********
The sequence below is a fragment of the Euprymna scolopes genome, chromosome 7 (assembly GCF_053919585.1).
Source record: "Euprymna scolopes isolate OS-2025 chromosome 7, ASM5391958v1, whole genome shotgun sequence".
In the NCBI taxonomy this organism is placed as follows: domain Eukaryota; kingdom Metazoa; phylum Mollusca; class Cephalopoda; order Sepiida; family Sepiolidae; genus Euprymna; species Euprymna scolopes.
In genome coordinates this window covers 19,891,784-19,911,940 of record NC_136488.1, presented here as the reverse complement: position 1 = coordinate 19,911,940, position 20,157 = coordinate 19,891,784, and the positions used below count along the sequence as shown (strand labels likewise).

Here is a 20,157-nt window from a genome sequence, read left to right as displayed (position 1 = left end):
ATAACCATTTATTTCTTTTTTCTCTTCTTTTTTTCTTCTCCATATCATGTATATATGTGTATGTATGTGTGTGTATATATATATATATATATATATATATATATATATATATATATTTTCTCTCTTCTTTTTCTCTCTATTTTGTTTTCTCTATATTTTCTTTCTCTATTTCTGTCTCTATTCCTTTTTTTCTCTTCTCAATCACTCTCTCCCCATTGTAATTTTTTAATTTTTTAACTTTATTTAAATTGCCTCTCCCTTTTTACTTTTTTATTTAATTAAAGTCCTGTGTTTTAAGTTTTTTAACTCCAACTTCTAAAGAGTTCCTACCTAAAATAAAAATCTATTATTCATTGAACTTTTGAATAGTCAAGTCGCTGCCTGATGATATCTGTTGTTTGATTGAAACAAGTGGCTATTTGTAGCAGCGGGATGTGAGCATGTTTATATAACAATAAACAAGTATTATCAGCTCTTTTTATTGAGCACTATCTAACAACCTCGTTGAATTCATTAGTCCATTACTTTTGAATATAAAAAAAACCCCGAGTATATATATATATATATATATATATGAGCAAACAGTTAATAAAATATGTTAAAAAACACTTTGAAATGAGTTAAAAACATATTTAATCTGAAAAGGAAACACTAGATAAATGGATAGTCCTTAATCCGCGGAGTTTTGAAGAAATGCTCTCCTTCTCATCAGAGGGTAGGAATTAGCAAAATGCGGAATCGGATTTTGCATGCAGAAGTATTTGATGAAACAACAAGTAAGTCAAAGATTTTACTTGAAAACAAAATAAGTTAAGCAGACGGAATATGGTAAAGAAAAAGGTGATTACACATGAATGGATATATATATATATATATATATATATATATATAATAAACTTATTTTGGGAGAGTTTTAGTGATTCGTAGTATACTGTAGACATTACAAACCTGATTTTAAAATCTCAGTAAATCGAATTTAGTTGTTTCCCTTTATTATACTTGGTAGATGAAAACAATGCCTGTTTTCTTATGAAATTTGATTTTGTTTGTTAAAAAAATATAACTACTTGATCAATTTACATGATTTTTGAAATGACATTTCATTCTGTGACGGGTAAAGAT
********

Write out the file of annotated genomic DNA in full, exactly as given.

The sequence below is a fragment of the Euprymna scolopes genome, chromosome 7 (assembly GCF_053919585.1).
Source record: "Euprymna scolopes isolate OS-2025 chromosome 7, ASM5391958v1, whole genome shotgun sequence".
In the NCBI taxonomy this organism is placed as follows: domain Eukaryota; kingdom Metazoa; phylum Mollusca; class Cephalopoda; order Sepiida; family Sepiolidae; genus Euprymna; species Euprymna scolopes.
In genome coordinates this window covers 19,891,784-19,911,940 of record NC_136488.1, presented here as the reverse complement: position 1 = coordinate 19,911,940, position 20,157 = coordinate 19,891,784, and the positions used below count along the sequence as shown (strand labels likewise).

Here is a 20,157-nt window from a genome sequence, read left to right as displayed (position 1 = left end):
ATAACCATTTATTTCTTTTTTCTCTTCTTTTTTTCTTCTCCATATCATGTATATATGTGTATGTATGTGTGTGTATATATATATATATATATATATATATATATATATATATATATTTTCTCTCTTCTTTTTCTCTCTATTTTGTTTTCTCTATATTTTCTTTCTCTATTTCTGTCTCTATTCCTTTTTTTCTCTTCTCAATCACTCTCTCCCCATTGTAATTTTTTAATTTTTTAACTTTATTTAAATTGCCTCTCCCTTTTTACTTTTTTATTTAATTAAAGTCCTGTGTTTTAAGTTTTTTAACTCCAACTTCTAAAGAGTTCCTACCTAAAATAAAAATCTATTATTCATTGAACTTTTGAATAGTCAAGTCGCTGCCTGATGATATCTGTTGTTTGATTGAAACAAGTGGCTATTTGTAGCAGCGGGATGTGAGCATGTTTATATAACAATAAACAAGTATTATCAGCTCTTTTTATTGAGCACTATCTAACAACCTCGTTGAATTCATTAGTCCATTACTTTTGAATATAAAAAAAACCCCGAGTATATATATATATATATATATATATGAGCAAACAGTTAATAAAATATGTTAAAAAACACTTTGAAATGAGTTAAAAACATATTTAATCTGAAAAGGAAACACTAGATAAATGGATAGTCCTTAATCCGCGGAGTTTTGAAGAAATGCTCTCCTTCTCATCAGAGGGTAGGAATTAGCAAAATGCGGAATCGGATTTTGCATGCAGAAGTATTTGATGAAACAACAAGTAAGTCAAAGATTTTACTTGAAAACAAAATAAGTTAAGCAGACGGAATATGGTAAAGAAAAAGGTGATTACACATGAATGGATATATATATATATATATATATATATATATATAATAAACTTATTTTGGGAGAGTTTTAGTGATTCGTAGTATACTGTAGACATTACAAACCTGATTTTAAAATCTCAGTAAATCGAATTTAGTTGTTTCCCTTTATTATACTTGGTAGATGAAAACAATGCCTGTTTTCTTATGAAATTTGATTTTGTTTGTTAAAAAAATATAACTACTTGATCAATTTACATGATTTTTGAAATGACATTTCATTCTGTGACGGGTAAAGAT